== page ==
Significant European investments in genetics, biobanks and disease registries - and the promise they hold of progress in medical research and innovation – are under threat as a result of proposed amendments to the EU data protection regulation that is currently winding its way through the legislative mill, according to leading medical and scientific research funding bodies across the continent.
The original draft of the regulation set out a mechanism for protecting privacy without constricting research, by including a requirement that specific and explicit consent must be given for the use and storage of personal data, but providing an exemption for research.
This exemption was based on the understanding that an individual’s interests would be protected through ethical and governance safeguards applying to research projects, such as approval by a research ethics committee.
However, in October the Civil Liberties, Justice and Home Affairs (LIBE) Committee of the European Parliament proposed amendments to significantly reduce the scope of this research exemption. Responding to the revelations by the whistleblower Edward Snowden of mass surveillance, MEPs on the LIBE Committee inserted stronger safeguards for data transfers to non-EU countries. They also added an explicit consent requirement, a right to erasure, and bigger fines for organisations that break the rules.
If voted through, the use of personal data in research without specific consent would be prohibited, or become impossible in practice. This would be despite the fact that research requires ethical approval, confidentiality is safeguarded, and the identity of individuals is often masked.
Leading the charge against the amendments is the UK’s Wellcome Trust, the largest charitable funder of research in Europe. “The proposed amendments are disproportionate and put at risk future medical research and improvements in health,” claims Jeremy Farrar, Director of the Wellcome Trust.
Concerns about patient confidentiality are legitimate and it is essential that people’s privacy is protected. “But when the safeguards become disproportionate, they benefit no one. The original regulation was measured and sensible, and struck the right balance between protecting the individual and making possible huge benefits for all of our health,” Farrar said.
Research at risk
According to R&D funding bodies, the amendments will put at risk significant European investments in genetics, cohort studies and the use of routinely collected data, such as:
- The European Prospective Investigation into Cancer and Nutrition (EPIC), the largest study of diet and health ever undertaken, involving over half a million European citizens, which uses broad consent from participants to allow researchers to access relevant data;
- The European Medical Information Framework, a €56 million project to link together existing health data from sources across Europe and make it available to researchers for studies in obesity and Alzheimer’s disease;
- The Human Brain Project, - a flagship EU research programme that requires medical data to build a computer model of the brain, and so catalyse a global collaborative effort to understand the human brain and its diseases.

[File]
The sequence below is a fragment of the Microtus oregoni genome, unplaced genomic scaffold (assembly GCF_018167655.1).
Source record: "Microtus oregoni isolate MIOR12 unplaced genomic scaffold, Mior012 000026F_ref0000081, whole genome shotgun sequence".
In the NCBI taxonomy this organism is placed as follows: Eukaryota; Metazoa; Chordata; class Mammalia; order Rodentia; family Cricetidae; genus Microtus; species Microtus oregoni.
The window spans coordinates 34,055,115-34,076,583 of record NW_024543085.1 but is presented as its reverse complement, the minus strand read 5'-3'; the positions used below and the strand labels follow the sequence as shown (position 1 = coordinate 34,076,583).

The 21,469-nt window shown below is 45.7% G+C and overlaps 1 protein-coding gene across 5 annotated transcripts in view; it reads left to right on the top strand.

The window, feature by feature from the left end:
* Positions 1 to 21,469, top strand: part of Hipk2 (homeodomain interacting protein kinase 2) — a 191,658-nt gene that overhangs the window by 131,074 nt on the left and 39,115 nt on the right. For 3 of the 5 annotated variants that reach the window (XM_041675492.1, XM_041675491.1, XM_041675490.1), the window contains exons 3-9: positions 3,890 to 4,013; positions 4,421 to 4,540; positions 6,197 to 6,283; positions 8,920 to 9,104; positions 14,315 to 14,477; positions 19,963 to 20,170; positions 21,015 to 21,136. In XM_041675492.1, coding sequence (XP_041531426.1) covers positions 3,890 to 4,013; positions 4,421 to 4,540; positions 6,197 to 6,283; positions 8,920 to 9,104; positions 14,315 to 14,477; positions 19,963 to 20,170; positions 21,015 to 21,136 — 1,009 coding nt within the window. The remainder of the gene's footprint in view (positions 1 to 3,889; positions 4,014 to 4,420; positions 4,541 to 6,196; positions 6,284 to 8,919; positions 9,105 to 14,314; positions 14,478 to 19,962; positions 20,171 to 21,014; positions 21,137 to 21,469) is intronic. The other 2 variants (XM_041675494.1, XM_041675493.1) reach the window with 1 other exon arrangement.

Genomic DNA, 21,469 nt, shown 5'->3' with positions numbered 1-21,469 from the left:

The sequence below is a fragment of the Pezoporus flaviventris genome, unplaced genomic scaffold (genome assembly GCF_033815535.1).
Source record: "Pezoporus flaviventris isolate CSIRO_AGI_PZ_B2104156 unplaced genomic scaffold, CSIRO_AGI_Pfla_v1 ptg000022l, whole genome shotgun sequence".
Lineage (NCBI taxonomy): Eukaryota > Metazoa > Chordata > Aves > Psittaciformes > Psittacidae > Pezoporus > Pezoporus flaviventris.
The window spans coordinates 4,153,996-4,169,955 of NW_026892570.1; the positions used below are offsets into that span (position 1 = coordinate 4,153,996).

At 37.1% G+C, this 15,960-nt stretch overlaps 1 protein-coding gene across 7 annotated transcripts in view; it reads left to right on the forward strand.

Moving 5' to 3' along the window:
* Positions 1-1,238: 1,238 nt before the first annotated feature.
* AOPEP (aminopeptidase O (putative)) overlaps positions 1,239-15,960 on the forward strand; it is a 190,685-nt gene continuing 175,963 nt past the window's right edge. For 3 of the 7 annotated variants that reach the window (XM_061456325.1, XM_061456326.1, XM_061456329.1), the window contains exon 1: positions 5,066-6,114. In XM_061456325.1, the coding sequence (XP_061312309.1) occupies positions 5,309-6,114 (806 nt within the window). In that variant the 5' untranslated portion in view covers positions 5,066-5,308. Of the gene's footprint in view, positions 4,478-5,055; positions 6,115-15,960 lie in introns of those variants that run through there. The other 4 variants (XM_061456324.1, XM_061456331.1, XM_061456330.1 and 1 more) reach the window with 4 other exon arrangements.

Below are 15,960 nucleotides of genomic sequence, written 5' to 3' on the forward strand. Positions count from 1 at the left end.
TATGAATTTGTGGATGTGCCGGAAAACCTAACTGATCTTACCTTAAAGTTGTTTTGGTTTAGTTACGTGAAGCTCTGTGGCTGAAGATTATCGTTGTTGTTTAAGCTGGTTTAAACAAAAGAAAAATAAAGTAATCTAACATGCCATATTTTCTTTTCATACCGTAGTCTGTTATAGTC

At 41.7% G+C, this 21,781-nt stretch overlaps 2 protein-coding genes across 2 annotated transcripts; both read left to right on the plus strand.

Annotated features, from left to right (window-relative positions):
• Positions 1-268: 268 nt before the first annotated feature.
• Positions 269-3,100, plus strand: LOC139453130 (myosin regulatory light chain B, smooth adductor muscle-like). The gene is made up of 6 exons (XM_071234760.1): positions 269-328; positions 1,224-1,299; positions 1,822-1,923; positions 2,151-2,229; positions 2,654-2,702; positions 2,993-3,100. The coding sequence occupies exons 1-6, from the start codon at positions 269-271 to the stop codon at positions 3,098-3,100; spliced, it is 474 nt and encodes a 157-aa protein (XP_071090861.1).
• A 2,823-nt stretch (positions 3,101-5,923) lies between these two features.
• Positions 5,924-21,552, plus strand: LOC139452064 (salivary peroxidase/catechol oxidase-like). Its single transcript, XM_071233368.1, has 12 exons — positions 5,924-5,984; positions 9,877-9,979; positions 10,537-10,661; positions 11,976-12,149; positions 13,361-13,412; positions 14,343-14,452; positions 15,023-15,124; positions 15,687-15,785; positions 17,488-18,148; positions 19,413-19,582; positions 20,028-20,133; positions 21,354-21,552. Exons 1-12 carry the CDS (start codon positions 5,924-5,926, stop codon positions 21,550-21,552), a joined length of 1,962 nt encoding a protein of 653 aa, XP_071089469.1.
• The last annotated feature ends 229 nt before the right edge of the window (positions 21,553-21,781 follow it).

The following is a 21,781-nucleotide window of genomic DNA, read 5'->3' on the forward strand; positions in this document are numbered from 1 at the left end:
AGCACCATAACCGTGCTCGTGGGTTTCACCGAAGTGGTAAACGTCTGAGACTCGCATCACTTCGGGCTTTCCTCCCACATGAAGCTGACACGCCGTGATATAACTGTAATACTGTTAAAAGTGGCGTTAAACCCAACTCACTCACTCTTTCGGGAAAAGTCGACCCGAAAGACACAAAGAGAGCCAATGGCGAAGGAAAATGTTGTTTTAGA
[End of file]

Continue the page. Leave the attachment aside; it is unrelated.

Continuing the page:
Undermining social science
The amendments would not only affect medical research projects that relies on patient data, they would also undermine social sciences and economic research, which in many cases relies on data from a range of sources collected over a number of years. On example is the European Social Survey, which measures opinions and behaviours across more than thirty European countries, to inform policy in areas such as health inequalities and economic development.
In many of the projects that will be hampered by the amendments, individuals have voluntarily given broad consent for their data to be used in research. These valuable contributions could be wasted if the amendments become law..
Led by the Wellcome Trust, a coalition of research organisations, is now busy lobbying MEPs and the Council of Ministers, urging them to reject the proposed amendments. The European Parliament is due to vote on the amendments in the Spring, while discussions are in train in the Council. It is intended that the legislation is in place before the European elections in May.
Personal data, including individual patient records, provide a vital resource for research. For example, personal data allow researchers to compare different factors, such as lifestyle, and the incidence of disease at an individual level. These observational studies have led to breakthroughs such as identifying the association between smoking and lung cancer, preventing defects such as spina bifida in newborns, and informing treatment of infection in unborn babies.
Research using personal data follows a robust ethical and governance framework to ensure that an individual’s personal data are only used in research when this is proportionate to the potential benefits for society as a whole. Researchers are given access to personal data only under strict confidentiality controls, which have been effective at preventing misuse and harm to data subjects.
The LIBE Committee amendments would make it very difficult, if not impossible in practice, to use pseudonymised data concerning health – where an individual’s identity is masked to protect privacy – without specific consent.
The amendments would also prohibit the use of identifiable personal data in scientific research without specific consent. Sometimes researchers need details such as age, postcode and information on a health condition that together could disclose the identity of an individual, but the study would not be possible without it, say the research bodies.